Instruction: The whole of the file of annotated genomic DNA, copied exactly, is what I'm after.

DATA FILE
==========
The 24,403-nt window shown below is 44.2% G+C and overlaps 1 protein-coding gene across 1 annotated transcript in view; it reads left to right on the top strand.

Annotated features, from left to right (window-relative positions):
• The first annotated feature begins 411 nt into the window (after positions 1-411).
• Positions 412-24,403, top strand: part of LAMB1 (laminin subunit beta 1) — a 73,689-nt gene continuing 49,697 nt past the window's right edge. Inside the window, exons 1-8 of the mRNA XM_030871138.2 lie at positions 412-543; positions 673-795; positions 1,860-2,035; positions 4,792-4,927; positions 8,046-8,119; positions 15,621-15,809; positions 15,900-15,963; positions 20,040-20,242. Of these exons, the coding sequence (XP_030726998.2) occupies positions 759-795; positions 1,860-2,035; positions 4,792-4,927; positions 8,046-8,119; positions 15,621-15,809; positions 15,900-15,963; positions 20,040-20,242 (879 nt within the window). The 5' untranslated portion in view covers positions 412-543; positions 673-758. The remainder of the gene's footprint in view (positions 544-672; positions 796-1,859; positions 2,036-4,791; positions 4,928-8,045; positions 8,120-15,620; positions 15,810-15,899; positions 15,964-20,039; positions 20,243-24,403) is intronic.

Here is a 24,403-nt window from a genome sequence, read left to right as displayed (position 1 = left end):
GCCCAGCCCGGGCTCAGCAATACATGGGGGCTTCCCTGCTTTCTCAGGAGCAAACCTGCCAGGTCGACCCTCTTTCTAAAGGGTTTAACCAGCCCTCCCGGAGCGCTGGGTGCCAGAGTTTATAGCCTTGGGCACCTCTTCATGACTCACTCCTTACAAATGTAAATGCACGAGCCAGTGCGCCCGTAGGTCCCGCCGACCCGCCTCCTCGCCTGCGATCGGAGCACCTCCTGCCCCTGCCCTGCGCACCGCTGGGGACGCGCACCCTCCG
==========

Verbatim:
The 24,403-nt window shown below is 44.2% G+C and overlaps 1 protein-coding gene across 1 annotated transcript in view; it reads left to right on the top strand.

Annotated features, from left to right (window-relative positions):
• The first annotated feature begins 411 nt into the window (after positions 1-411).
• Positions 412-24,403, top strand: part of LAMB1 (laminin subunit beta 1) — a 73,689-nt gene continuing 49,697 nt past the window's right edge. Inside the window, exons 1-8 of the mRNA XM_030871138.2 lie at positions 412-543; positions 673-795; positions 1,860-2,035; positions 4,792-4,927; positions 8,046-8,119; positions 15,621-15,809; positions 15,900-15,963; positions 20,040-20,242. Of these exons, the coding sequence (XP_030726998.2) occupies positions 759-795; positions 1,860-2,035; positions 4,792-4,927; positions 8,046-8,119; positions 15,621-15,809; positions 15,900-15,963; positions 20,040-20,242 (879 nt within the window). The 5' untranslated portion in view covers positions 412-543; positions 673-758. The remainder of the gene's footprint in view (positions 544-672; positions 796-1,859; positions 2,036-4,791; positions 4,928-8,045; positions 8,120-15,620; positions 15,810-15,899; positions 15,964-20,039; positions 20,243-24,403) is intronic.

Here is a 24,403-nt window from a genome sequence, read left to right as displayed (position 1 = left end):
GCCCAGCCCGGGCTCAGCAATACATGGGGGCTTCCCTGCTTTCTCAGGAGCAAACCTGCCAGGTCGACCCTCTTTCTAAAGGGTTTAACCAGCCCTCCCGGAGCGCTGGGTGCCAGAGTTTATAGCCTTGGGCACCTCTTCATGACTCACTCCTTACAAATGTAAATGCACGAGCCAGTGCGCCCGTAGGTCCCGCCGACCCGCCTCCTCGCCTGCGATCGGAGCACCTCCTGCCCCTGCCCTGCGCACCGCTGGGGACGCGCACCCTCCG